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Are predators always smarter than their prey?

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Re:

Postby Gannet » Sun Mar 02, 2014 3:40 pm

piscilactovegetarian wrote:Gannet, your concept doesn't agree with the facts. One can frighten the young of certain bird species by moving above them along a straight line an object shaped like a bird with outstretched wings. Other shapes won't elicit that reaction. You're almost like Aristotle rejecting Plato's notion of the "innate ideas" (built-in ideas, ideas we're born with) and saying that "there is nothing in the mind that has not previously gone through the senses" (in your case, at least as far as unlearned reactions to predators are concerned [actually, unlearned by the individual but obviously learned by the species and added to the genome]), by which he meant that at birth the mind is a "clean slate", a blank page.


Good Day piscilatovegetarian - I am not rejecting the idea of "innate ideas" I am just challenging the concept. I concur with taxes and reflexes being innate, and that evolutionary adaptation affecting genes which changes a species physiology (which includes the nervous system).

I challenge the concept of the following behaviors being instinctive and provide why I think they are learned:
    antipredation behavior - by observing the reactions of others of its species to the present of something different.
    migration - could be yearlings just following previous generations of their species
    nest building - by observing previous generations building nests
    imprinting - has been claimed by Lorenz as instinctive behavior which based on definition cannot be modified; however, imprinting has been shown to decrease with time.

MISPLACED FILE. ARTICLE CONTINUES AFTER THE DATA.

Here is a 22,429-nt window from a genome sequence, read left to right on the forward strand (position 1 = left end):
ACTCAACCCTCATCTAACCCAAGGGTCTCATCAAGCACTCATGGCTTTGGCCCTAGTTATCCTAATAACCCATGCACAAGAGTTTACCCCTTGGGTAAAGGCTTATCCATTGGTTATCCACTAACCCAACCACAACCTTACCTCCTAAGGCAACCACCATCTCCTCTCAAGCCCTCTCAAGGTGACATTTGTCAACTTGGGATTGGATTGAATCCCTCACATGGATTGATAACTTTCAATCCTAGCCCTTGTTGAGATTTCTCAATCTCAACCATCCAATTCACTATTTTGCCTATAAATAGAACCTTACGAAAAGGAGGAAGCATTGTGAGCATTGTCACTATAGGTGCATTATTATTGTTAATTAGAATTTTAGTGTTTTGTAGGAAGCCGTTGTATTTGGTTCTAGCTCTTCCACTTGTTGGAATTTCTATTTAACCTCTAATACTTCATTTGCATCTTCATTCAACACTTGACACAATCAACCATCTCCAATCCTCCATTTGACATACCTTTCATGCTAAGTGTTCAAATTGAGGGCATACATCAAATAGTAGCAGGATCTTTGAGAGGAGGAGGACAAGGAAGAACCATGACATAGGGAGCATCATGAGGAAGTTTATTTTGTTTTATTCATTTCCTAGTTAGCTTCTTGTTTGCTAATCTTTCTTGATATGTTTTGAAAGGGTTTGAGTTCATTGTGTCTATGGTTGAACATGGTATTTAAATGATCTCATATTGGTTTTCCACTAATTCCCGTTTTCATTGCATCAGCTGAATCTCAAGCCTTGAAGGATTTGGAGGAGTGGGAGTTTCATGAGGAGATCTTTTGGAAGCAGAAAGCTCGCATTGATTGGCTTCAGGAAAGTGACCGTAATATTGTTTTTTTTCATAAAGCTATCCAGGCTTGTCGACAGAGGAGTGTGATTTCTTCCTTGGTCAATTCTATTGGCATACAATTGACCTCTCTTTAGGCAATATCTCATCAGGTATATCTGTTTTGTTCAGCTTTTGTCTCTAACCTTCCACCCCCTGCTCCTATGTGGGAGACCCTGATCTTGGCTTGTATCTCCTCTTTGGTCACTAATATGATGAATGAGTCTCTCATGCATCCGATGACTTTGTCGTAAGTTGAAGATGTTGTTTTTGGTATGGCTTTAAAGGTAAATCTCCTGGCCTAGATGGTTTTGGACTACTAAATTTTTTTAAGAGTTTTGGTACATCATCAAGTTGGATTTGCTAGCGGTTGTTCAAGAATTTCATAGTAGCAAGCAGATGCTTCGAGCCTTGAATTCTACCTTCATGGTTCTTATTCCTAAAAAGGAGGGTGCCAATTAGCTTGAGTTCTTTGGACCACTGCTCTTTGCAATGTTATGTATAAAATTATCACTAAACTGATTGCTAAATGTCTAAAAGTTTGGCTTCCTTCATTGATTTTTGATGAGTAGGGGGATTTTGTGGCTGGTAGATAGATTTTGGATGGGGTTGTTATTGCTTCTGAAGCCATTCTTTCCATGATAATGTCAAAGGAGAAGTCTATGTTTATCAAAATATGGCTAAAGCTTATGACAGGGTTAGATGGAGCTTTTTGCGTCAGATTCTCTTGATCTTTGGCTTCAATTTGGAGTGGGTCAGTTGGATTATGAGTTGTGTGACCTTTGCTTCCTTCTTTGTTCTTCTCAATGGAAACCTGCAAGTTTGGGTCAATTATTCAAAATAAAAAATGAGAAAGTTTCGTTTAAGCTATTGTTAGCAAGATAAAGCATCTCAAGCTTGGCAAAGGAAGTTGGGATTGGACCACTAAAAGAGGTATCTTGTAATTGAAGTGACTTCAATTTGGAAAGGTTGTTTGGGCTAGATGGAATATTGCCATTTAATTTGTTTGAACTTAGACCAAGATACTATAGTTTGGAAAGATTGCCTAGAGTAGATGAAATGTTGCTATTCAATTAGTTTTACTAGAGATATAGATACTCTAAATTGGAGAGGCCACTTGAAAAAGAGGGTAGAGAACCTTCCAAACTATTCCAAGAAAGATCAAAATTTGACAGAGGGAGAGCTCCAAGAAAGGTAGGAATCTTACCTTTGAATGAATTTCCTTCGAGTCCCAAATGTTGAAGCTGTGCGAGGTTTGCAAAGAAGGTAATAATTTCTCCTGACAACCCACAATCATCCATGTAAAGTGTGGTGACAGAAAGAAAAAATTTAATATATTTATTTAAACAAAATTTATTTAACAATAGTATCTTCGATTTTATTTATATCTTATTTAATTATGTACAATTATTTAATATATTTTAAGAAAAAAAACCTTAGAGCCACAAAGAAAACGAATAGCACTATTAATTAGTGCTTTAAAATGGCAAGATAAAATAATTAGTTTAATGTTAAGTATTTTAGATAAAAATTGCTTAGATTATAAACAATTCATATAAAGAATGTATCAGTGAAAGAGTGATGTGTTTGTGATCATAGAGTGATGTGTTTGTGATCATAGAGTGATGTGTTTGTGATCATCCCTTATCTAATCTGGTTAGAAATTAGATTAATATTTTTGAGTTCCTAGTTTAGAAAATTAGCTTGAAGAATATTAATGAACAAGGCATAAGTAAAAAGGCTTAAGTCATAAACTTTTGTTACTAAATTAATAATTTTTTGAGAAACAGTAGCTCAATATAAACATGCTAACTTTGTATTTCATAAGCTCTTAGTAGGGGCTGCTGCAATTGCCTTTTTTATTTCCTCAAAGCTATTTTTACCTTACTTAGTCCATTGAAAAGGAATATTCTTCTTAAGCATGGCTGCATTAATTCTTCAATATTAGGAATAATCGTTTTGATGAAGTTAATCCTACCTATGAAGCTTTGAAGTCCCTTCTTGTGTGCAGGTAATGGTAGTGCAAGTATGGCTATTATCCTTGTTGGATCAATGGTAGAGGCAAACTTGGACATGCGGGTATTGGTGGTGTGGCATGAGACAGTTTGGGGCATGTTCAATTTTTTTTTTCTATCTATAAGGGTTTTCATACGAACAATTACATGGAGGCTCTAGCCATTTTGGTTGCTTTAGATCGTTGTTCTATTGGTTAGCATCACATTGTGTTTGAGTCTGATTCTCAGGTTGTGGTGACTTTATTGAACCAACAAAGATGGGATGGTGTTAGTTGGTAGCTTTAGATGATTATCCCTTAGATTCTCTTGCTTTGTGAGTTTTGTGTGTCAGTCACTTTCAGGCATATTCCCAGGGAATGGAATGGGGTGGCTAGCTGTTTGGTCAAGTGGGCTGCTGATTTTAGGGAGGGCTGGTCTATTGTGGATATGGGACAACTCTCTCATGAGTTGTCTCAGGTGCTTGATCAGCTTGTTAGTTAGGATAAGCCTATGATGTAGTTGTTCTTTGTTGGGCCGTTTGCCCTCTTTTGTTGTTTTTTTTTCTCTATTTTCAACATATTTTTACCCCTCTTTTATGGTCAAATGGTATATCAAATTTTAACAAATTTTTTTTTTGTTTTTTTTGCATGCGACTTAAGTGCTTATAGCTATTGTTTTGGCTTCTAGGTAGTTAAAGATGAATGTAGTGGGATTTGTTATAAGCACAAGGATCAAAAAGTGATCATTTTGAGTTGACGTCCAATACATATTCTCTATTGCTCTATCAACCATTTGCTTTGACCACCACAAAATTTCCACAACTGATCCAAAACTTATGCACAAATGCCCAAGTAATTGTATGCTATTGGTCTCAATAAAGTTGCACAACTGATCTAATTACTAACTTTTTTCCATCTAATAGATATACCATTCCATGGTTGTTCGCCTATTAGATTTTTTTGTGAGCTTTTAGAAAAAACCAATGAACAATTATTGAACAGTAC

I believe our conversation has digress away from the OP's question and I will either piggyback onto either an existing applicable thread or start a new topic on Instinctive Behavior
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Postby josem » Sun Aug 31, 2014 8:59 pm

What if a python eat a human being?
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Re: Are predators always smarter than their prey?

Postby Sheppie » Mon Sep 01, 2014 7:52 am

I wouldn't make a general rule out of it. Except intelligence there are so many other things to consider that such theory as in subject is simply incomplete and unfair. Like someone earlier mentioned the case or rabbits and coyotes. Rabbits needed to learn how to live in one neighborhood with a coyote so I wouldn't call them less intelligent. Too many variables. Environment, speed, weigh, tricks, condition, weather and so on and so forth.
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Postby BasicBiology » Tue Nov 04, 2014 5:09 am

The difficulty with the concept of innate ideas or innate behaviors is that it is difficult to prove every potential environmental factor did not cause the observed behavior. For example, showing that chicks react to bird-like shapes above them doesn't prove that another factor did not previously lead to them learning that behavior. Obviously, there are strong cases for innate behavior such as infants pursuing food immediately after birth and juveniles responding with alarm calls at the first time of meeting a predator. I think it is more than likely that animals do have many innate behaviors and ideas but proving that this is the case has proven difficult.

As for the question of predators always being smarter than their prey, I think you've already established that that's not the case. Humans can be prey for large predators, e.g. sharks, crocs and large cats, and I don't think many people would argue that humans are less intelligent than any of those predators.
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